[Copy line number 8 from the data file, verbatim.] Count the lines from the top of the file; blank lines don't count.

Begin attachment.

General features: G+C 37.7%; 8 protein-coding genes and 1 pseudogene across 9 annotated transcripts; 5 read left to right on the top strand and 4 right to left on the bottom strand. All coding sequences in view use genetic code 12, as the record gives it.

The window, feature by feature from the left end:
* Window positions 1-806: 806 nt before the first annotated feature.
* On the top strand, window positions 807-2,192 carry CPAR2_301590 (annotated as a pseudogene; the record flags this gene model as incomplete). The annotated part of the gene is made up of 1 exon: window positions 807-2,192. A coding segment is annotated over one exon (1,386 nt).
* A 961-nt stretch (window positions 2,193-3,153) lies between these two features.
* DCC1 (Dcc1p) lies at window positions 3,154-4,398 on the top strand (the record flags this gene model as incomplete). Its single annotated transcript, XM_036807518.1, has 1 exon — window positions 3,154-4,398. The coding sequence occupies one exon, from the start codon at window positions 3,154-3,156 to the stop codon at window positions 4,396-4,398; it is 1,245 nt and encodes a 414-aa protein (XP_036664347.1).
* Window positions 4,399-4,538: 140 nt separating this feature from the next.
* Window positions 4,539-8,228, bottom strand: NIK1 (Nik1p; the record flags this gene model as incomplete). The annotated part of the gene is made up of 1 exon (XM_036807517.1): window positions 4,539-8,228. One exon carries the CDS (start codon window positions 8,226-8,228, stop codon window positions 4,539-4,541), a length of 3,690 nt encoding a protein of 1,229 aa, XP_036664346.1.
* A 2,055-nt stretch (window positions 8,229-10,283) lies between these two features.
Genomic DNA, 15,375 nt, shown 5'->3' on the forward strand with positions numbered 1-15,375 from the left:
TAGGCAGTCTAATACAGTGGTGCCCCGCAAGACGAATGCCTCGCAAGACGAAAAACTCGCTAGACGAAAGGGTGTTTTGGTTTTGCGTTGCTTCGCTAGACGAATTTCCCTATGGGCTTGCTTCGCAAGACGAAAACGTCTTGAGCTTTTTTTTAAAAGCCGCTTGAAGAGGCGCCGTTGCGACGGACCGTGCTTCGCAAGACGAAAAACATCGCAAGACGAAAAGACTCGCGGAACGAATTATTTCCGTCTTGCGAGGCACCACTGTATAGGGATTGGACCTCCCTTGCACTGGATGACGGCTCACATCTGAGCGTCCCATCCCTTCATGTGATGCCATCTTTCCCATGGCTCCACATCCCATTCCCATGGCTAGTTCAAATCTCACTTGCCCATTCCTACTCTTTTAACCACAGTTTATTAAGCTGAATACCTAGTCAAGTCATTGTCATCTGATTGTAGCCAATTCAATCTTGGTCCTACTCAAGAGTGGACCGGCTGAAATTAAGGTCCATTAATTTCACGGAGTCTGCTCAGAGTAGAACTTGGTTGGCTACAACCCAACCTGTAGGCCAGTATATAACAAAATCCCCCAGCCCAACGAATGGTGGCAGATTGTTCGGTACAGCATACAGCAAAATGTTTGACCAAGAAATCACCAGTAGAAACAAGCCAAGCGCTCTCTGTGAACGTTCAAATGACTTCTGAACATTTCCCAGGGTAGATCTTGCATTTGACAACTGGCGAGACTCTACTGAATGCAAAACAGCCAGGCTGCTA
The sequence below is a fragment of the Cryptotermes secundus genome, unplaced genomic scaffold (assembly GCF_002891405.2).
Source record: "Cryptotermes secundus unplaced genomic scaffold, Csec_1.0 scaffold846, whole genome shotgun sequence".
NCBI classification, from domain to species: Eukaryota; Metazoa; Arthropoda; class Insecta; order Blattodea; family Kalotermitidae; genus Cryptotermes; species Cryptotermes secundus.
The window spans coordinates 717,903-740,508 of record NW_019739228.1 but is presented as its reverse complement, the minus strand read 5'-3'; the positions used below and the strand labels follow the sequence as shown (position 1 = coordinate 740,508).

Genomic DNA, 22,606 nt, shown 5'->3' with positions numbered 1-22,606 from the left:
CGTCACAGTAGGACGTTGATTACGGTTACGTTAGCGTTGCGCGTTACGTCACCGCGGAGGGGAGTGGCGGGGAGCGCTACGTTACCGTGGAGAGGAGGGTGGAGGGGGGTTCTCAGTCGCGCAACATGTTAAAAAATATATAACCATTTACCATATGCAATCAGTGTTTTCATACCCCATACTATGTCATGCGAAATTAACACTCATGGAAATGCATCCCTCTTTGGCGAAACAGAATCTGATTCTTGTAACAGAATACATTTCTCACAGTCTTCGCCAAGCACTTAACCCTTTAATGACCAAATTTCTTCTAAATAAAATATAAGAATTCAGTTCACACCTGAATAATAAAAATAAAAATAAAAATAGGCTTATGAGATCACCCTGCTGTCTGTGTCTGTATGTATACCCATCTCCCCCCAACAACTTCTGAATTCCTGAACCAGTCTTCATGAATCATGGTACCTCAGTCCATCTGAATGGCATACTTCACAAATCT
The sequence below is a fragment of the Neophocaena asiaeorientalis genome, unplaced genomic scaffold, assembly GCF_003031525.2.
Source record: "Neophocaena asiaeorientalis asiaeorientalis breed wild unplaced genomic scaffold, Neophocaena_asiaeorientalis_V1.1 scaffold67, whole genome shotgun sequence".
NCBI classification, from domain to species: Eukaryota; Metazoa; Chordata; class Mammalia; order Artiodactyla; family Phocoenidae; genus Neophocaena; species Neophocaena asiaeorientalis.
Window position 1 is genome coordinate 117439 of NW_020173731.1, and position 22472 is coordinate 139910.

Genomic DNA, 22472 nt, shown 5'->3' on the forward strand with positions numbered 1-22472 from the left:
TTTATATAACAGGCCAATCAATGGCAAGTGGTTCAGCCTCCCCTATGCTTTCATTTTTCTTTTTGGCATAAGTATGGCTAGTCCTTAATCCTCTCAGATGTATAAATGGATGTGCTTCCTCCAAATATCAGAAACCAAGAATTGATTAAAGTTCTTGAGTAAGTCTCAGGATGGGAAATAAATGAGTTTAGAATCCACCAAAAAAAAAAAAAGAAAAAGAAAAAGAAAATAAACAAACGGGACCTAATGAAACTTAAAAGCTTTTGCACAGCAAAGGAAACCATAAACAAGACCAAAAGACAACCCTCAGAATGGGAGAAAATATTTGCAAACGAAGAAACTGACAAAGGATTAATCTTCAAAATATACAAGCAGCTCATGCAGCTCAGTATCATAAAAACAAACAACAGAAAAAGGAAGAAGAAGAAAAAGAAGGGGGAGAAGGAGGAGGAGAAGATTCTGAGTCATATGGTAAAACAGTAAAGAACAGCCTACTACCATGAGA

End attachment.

* Window positions 4,539-8,228, bottom strand: NIK1 (Nik1p; the record flags this gene model as incomplete). The annotated part of the gene is made up of 1 exon (XM_036807517.1): window positions 4,539-8,228. One exon carries the CDS (start codon window positions 8,226-8,228, stop codon window positions 4,539-4,541), a length of 3,690 nt encoding a protein of 1,229 aa, XP_036664346.1.